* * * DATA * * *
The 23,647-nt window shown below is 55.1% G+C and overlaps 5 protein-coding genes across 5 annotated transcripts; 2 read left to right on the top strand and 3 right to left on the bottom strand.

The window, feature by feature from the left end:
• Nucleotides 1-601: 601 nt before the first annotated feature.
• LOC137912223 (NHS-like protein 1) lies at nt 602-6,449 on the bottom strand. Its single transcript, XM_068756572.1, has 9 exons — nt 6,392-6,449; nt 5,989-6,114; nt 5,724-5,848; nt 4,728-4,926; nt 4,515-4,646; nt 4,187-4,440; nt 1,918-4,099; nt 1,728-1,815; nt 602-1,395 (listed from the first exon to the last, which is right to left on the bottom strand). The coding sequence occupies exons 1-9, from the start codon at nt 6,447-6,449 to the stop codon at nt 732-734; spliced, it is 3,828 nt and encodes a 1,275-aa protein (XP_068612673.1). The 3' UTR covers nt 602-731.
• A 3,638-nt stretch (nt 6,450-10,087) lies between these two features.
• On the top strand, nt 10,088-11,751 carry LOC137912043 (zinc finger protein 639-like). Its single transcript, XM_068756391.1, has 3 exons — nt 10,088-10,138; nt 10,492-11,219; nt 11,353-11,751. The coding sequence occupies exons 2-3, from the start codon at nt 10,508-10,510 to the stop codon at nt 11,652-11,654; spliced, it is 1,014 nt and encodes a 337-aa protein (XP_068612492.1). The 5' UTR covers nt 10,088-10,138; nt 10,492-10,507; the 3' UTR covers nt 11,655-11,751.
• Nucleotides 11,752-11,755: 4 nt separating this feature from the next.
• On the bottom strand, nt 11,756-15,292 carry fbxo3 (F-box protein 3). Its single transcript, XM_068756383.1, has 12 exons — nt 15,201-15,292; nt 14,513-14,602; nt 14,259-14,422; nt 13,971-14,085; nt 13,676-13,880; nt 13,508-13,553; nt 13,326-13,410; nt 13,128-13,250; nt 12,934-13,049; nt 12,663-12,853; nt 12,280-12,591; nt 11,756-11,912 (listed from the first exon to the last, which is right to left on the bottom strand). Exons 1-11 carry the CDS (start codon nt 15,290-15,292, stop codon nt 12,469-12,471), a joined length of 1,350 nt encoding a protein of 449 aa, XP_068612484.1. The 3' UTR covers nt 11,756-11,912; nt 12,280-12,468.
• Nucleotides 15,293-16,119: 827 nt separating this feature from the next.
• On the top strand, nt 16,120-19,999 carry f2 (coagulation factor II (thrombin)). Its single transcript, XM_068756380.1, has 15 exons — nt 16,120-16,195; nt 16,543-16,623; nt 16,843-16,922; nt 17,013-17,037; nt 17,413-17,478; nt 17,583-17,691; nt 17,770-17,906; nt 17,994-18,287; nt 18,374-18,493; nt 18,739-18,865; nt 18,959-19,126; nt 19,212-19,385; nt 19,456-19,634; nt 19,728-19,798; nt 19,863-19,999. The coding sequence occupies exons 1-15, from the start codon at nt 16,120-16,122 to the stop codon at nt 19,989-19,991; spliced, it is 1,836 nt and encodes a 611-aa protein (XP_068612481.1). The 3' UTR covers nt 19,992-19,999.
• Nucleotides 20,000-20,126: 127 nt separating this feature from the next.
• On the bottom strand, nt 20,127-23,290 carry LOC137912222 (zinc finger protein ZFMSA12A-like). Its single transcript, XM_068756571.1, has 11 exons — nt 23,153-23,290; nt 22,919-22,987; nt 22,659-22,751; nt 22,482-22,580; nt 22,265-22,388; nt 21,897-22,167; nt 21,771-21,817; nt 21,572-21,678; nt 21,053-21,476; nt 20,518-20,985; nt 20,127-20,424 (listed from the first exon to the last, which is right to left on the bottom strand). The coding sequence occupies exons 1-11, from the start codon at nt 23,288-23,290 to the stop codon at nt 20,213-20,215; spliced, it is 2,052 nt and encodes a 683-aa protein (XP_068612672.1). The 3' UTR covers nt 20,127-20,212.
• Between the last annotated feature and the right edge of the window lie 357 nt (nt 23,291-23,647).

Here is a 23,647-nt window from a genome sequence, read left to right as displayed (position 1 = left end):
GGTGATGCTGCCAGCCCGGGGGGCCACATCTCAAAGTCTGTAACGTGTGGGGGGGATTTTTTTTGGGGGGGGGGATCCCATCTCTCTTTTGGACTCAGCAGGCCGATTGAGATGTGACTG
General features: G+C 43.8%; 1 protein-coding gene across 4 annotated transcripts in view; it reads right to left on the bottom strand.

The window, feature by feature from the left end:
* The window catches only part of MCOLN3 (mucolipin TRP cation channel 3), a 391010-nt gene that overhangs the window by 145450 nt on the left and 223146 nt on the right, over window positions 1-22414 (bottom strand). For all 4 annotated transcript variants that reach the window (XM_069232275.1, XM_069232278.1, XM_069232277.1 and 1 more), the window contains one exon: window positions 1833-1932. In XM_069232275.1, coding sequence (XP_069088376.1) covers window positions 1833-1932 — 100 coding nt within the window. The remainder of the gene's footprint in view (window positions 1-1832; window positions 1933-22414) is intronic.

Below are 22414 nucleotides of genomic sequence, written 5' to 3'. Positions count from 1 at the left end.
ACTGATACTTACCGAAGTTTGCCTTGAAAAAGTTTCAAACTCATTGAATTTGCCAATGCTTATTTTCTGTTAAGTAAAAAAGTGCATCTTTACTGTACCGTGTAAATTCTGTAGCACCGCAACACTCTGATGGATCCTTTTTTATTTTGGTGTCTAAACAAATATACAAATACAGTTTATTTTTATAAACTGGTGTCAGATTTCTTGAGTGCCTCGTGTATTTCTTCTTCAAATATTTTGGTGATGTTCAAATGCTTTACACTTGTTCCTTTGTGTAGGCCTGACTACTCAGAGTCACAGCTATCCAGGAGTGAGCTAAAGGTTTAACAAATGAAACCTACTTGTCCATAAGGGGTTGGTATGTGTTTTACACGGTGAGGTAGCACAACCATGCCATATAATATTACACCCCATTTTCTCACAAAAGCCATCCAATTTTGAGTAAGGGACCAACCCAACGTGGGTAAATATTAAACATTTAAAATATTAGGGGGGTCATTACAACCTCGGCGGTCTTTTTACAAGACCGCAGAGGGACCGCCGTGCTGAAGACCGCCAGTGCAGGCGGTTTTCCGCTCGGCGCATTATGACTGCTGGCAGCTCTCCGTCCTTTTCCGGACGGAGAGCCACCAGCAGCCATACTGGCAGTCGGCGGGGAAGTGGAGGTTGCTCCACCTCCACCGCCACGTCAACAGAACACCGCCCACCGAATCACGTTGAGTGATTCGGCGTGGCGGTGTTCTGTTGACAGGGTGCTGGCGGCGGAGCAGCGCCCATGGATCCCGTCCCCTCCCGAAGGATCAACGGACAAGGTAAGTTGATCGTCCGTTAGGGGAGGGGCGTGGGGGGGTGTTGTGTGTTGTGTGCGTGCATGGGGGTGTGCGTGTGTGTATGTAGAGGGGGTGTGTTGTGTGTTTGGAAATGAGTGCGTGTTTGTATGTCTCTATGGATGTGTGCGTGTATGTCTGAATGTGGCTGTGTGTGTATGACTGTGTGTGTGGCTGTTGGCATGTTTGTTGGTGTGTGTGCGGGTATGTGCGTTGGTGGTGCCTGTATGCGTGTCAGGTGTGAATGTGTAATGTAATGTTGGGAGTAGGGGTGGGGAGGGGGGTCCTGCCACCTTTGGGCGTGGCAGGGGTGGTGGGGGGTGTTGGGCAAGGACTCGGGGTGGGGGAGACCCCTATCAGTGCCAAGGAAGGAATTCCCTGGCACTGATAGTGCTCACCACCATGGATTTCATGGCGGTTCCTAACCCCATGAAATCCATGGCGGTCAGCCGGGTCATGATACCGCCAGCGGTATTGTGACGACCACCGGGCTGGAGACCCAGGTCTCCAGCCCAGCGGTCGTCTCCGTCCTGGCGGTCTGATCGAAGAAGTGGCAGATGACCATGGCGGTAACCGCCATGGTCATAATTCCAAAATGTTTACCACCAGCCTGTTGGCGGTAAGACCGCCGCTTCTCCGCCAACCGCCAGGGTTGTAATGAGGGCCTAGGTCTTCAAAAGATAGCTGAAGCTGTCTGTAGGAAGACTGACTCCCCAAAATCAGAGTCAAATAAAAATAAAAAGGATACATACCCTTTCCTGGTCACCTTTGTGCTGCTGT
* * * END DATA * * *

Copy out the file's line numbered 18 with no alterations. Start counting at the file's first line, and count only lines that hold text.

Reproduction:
* The window catches only part of MCOLN3 (mucolipin TRP cation channel 3), a 391010-nt gene that overhangs the window by 145450 nt on the left and 223146 nt on the right, over window positions 1-22414 (bottom strand). For all 4 annotated transcript variants that reach the window (XM_069232275.1, XM_069232278.1, XM_069232277.1 and 1 more), the window contains one exon: window positions 1833-1932. In XM_069232275.1, coding sequence (XP_069088376.1) covers window positions 1833-1932 — 100 coding nt within the window. The remainder of the gene's footprint in view (window positions 1-1832; window positions 1933-22414) is intronic.